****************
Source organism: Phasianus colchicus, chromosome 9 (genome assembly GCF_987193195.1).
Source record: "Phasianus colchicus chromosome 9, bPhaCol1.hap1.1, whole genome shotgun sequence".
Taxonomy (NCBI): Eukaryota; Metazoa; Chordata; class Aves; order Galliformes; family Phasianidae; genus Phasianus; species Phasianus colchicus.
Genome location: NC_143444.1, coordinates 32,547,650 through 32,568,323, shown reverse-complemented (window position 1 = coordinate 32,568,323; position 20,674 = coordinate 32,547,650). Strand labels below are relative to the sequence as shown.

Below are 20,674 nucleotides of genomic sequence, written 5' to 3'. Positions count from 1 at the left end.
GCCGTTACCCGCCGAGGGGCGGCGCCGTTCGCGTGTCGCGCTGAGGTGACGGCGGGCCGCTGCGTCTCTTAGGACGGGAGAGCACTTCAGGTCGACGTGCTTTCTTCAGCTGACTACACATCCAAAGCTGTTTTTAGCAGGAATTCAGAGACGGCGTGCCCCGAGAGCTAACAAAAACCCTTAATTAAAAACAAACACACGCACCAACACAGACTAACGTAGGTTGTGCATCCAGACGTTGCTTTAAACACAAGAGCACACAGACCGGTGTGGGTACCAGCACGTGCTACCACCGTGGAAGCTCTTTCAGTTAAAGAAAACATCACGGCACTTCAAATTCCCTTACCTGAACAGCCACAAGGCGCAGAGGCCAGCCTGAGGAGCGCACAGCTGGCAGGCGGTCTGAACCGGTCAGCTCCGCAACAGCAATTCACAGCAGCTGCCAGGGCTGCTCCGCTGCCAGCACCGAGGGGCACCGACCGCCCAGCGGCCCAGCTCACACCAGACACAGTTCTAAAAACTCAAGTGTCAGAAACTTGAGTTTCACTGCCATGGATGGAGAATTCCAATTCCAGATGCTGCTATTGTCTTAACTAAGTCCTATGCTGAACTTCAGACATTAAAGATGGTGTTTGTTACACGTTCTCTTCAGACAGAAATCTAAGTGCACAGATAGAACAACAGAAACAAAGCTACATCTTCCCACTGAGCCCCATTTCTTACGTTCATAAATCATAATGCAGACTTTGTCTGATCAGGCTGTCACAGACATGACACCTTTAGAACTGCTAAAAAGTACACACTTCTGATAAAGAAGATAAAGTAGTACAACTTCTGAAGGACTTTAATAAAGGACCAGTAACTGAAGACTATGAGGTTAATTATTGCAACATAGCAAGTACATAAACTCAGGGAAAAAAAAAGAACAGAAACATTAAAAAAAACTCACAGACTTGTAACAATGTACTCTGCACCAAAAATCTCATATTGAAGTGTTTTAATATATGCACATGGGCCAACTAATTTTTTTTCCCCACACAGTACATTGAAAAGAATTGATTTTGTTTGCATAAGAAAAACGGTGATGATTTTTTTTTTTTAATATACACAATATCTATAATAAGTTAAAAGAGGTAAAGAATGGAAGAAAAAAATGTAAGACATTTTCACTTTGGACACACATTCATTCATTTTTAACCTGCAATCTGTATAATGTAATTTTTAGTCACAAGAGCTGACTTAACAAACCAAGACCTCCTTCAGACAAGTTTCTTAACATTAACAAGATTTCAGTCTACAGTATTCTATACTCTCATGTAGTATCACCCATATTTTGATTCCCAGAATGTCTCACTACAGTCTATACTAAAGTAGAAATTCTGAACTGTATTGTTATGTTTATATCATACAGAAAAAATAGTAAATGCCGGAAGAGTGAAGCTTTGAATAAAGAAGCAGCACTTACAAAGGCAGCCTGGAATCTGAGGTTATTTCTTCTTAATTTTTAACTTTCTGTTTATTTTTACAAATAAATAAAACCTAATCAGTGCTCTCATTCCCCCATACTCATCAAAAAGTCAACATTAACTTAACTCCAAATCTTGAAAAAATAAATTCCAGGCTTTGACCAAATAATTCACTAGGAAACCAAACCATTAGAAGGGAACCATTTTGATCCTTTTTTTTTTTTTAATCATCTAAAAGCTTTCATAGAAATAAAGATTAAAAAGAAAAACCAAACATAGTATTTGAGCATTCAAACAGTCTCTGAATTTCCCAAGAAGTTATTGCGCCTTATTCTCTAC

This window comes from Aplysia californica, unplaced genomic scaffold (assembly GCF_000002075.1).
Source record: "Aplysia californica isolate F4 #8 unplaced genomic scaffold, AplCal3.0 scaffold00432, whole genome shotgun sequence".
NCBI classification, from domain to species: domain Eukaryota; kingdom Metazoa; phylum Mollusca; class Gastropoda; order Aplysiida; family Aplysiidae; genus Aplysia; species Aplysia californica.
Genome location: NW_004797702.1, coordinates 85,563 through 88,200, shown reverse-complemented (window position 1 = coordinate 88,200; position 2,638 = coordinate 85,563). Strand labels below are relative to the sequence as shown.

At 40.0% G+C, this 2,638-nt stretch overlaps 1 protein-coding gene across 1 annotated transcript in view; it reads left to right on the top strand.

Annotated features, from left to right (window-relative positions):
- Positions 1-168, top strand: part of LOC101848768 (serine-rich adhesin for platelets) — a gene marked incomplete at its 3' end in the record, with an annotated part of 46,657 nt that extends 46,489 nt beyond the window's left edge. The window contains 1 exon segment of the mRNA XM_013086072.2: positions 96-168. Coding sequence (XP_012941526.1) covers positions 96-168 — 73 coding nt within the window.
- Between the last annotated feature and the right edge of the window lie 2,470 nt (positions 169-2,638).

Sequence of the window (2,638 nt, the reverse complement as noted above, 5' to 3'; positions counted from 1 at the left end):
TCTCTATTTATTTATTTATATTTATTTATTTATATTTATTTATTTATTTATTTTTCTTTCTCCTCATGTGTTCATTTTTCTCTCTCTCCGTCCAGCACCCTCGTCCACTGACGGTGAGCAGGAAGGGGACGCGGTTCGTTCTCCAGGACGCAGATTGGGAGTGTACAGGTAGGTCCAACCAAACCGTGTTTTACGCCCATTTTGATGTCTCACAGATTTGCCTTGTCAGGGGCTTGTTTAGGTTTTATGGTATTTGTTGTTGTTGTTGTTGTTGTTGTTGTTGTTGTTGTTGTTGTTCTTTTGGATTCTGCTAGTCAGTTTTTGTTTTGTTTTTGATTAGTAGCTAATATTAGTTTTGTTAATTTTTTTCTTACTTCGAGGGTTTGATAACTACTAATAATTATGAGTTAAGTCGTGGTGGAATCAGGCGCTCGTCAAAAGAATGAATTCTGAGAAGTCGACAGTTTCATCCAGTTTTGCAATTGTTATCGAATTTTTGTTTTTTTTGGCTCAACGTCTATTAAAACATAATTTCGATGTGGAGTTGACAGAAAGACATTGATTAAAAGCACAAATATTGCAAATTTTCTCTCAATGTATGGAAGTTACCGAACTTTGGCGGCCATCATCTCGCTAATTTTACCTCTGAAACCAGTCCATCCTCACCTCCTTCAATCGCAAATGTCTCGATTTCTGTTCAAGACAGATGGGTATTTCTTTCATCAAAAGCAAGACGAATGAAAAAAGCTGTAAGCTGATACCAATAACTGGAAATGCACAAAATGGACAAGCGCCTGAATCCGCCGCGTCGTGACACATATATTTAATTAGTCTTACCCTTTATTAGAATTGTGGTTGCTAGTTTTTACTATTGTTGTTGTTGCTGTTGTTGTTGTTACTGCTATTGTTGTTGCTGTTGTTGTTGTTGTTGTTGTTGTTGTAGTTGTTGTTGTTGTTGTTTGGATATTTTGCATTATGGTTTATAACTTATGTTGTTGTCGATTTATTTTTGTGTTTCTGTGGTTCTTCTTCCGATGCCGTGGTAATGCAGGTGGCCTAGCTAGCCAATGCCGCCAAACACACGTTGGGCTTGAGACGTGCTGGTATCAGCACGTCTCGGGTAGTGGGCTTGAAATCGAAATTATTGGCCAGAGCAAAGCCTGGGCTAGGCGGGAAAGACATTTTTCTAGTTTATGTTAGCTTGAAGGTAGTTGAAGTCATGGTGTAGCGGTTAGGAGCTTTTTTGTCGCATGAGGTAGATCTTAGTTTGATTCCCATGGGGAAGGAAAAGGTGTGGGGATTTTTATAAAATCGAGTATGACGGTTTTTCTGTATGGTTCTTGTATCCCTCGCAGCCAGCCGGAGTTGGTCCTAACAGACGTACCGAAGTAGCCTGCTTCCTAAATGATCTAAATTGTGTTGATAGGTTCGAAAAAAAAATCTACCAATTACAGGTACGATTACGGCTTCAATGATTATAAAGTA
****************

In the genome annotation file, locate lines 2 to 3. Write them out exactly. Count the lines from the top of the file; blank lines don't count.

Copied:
Source record: "Phasianus colchicus chromosome 9, bPhaCol1.hap1.1, whole genome shotgun sequence".
Taxonomy (NCBI): Eukaryota; Metazoa; Chordata; class Aves; order Galliformes; family Phasianidae; genus Phasianus; species Phasianus colchicus.